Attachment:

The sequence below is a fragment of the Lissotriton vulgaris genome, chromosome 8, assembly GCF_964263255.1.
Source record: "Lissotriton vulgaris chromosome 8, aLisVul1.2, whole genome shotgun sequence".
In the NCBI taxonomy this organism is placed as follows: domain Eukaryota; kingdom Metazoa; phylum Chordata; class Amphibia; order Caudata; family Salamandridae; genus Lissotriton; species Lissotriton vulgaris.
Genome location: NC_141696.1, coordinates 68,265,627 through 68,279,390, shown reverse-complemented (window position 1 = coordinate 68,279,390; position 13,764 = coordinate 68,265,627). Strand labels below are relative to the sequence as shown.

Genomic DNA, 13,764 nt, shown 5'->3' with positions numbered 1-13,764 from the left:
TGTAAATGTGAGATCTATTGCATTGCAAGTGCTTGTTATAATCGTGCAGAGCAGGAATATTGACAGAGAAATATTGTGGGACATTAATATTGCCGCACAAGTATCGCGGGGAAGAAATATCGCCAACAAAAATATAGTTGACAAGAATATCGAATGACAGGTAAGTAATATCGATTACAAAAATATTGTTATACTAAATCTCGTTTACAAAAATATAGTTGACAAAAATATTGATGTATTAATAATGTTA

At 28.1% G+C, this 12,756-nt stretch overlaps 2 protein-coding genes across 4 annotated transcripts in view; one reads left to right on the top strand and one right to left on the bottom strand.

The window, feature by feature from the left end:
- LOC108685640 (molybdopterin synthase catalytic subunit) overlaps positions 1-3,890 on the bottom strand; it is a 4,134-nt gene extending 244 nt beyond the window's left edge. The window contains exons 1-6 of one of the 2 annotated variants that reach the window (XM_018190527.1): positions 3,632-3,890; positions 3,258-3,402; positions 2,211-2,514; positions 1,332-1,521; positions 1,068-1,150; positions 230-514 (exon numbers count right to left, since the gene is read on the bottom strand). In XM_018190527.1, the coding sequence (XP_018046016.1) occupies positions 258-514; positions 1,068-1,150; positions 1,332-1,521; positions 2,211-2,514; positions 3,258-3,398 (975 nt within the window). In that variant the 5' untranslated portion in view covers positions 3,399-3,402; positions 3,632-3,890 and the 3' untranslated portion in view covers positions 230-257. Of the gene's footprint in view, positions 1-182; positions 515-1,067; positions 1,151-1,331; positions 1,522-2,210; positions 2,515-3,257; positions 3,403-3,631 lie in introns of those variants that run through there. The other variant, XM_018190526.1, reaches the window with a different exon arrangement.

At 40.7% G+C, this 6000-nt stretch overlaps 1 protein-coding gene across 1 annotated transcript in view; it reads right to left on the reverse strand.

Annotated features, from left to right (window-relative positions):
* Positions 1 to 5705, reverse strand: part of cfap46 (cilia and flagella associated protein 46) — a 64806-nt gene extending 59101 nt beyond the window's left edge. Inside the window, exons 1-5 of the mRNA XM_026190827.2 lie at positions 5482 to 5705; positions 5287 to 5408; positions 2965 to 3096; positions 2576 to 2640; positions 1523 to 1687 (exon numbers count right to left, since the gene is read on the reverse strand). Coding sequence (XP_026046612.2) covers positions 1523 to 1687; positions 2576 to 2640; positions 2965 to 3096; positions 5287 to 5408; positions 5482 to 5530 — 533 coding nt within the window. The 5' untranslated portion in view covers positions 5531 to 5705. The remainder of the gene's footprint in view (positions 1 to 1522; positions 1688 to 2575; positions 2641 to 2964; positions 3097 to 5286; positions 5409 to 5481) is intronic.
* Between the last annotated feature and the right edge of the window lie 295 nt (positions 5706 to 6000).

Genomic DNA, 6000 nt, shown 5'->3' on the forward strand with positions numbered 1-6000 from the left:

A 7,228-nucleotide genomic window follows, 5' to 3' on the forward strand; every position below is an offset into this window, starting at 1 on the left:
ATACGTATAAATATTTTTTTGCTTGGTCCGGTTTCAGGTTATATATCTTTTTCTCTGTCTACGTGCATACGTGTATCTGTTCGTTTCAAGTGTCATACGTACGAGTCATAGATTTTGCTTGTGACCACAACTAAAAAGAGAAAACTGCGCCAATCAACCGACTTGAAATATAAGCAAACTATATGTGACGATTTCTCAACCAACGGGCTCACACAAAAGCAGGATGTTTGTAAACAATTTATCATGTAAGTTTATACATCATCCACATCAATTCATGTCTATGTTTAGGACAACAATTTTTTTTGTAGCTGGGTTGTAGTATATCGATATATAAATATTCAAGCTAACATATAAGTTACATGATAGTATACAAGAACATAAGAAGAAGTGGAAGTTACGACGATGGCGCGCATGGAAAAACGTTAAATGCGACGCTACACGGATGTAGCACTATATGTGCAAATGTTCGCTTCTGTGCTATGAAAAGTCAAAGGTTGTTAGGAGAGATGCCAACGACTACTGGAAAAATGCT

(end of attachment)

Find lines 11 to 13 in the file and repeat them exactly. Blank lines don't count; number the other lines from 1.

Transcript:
Annotated features, from left to right (window-relative positions):
* Positions 1 to 5705, reverse strand: part of cfap46 (cilia and flagella associated protein 46) — a 64806-nt gene extending 59101 nt beyond the window's left edge. Inside the window, exons 1-5 of the mRNA XM_026190827.2 lie at positions 5482 to 5705; positions 5287 to 5408; positions 2965 to 3096; positions 2576 to 2640; positions 1523 to 1687 (exon numbers count right to left, since the gene is read on the reverse strand). Coding sequence (XP_026046612.2) covers positions 1523 to 1687; positions 2576 to 2640; positions 2965 to 3096; positions 5287 to 5408; positions 5482 to 5530 — 533 coding nt within the window. The 5' untranslated portion in view covers positions 5531 to 5705. The remainder of the gene's footprint in view (positions 1 to 1522; positions 1688 to 2575; positions 2641 to 2964; positions 3097 to 5286; positions 5409 to 5481) is intronic.
* Between the last annotated feature and the right edge of the window lie 295 nt (positions 5706 to 6000).